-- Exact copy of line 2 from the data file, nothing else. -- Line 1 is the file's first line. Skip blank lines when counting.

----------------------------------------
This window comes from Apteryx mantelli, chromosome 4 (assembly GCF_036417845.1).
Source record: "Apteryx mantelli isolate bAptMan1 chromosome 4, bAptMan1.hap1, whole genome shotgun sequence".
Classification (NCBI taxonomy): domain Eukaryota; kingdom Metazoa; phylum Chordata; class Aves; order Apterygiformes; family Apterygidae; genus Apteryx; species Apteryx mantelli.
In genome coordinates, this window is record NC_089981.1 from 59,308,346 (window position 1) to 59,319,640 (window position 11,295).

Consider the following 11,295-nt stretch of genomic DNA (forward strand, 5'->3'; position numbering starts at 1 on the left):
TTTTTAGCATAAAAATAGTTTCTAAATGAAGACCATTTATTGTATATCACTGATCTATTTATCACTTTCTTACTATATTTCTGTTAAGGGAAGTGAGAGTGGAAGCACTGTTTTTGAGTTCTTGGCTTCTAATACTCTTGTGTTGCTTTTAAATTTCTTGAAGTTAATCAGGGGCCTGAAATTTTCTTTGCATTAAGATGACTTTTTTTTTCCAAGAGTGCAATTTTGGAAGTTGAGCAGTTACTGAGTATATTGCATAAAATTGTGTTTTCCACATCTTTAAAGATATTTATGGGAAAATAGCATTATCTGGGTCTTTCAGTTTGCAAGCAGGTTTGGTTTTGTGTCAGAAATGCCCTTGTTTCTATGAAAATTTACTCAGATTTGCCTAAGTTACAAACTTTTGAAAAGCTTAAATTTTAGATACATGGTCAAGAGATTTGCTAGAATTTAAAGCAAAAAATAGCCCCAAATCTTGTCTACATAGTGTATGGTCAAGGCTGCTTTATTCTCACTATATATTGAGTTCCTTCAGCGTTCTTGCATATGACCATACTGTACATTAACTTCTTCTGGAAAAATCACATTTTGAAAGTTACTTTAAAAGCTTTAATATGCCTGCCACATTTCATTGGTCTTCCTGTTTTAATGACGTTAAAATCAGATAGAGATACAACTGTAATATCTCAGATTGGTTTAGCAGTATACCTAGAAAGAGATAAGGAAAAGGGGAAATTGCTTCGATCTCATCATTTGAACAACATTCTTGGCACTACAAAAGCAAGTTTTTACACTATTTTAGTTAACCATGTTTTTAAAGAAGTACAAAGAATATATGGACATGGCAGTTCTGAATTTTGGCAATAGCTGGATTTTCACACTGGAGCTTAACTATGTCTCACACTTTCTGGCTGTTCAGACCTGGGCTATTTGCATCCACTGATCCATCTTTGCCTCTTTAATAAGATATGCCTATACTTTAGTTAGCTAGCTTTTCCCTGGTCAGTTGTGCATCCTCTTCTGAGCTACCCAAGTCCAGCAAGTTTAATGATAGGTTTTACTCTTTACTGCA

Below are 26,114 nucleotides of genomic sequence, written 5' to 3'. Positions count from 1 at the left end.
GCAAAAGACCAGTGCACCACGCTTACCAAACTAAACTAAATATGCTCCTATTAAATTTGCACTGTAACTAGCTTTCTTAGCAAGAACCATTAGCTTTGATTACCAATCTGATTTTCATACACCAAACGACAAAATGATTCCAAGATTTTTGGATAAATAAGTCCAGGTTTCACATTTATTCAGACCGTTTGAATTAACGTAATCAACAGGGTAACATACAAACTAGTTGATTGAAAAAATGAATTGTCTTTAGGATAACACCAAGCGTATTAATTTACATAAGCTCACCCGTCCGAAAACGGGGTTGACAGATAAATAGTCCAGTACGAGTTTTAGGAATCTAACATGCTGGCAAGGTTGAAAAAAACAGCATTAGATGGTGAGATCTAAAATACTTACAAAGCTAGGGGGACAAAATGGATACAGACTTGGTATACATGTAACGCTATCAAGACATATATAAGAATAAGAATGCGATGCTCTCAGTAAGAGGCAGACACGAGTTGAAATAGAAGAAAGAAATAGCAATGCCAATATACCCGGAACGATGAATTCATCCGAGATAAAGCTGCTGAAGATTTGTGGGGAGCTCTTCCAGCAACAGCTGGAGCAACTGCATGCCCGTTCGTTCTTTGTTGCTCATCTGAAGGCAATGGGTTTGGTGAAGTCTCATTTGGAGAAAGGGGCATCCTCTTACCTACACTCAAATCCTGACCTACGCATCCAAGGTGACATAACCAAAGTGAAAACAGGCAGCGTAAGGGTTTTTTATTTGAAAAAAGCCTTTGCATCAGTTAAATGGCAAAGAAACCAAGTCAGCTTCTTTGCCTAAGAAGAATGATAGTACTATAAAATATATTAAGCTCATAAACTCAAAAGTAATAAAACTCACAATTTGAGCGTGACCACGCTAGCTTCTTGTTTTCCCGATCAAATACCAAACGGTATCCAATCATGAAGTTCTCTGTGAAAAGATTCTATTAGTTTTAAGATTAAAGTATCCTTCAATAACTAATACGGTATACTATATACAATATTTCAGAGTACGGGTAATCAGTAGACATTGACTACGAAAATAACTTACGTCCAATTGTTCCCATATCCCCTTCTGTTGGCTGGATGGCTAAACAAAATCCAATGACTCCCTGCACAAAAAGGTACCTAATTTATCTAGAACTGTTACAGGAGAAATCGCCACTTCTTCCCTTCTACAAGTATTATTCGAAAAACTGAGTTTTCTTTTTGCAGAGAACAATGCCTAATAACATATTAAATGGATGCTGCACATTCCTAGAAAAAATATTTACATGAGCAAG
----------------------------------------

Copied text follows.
Source record: "Apteryx mantelli isolate bAptMan1 chromosome 4, bAptMan1.hap1, whole genome shotgun sequence".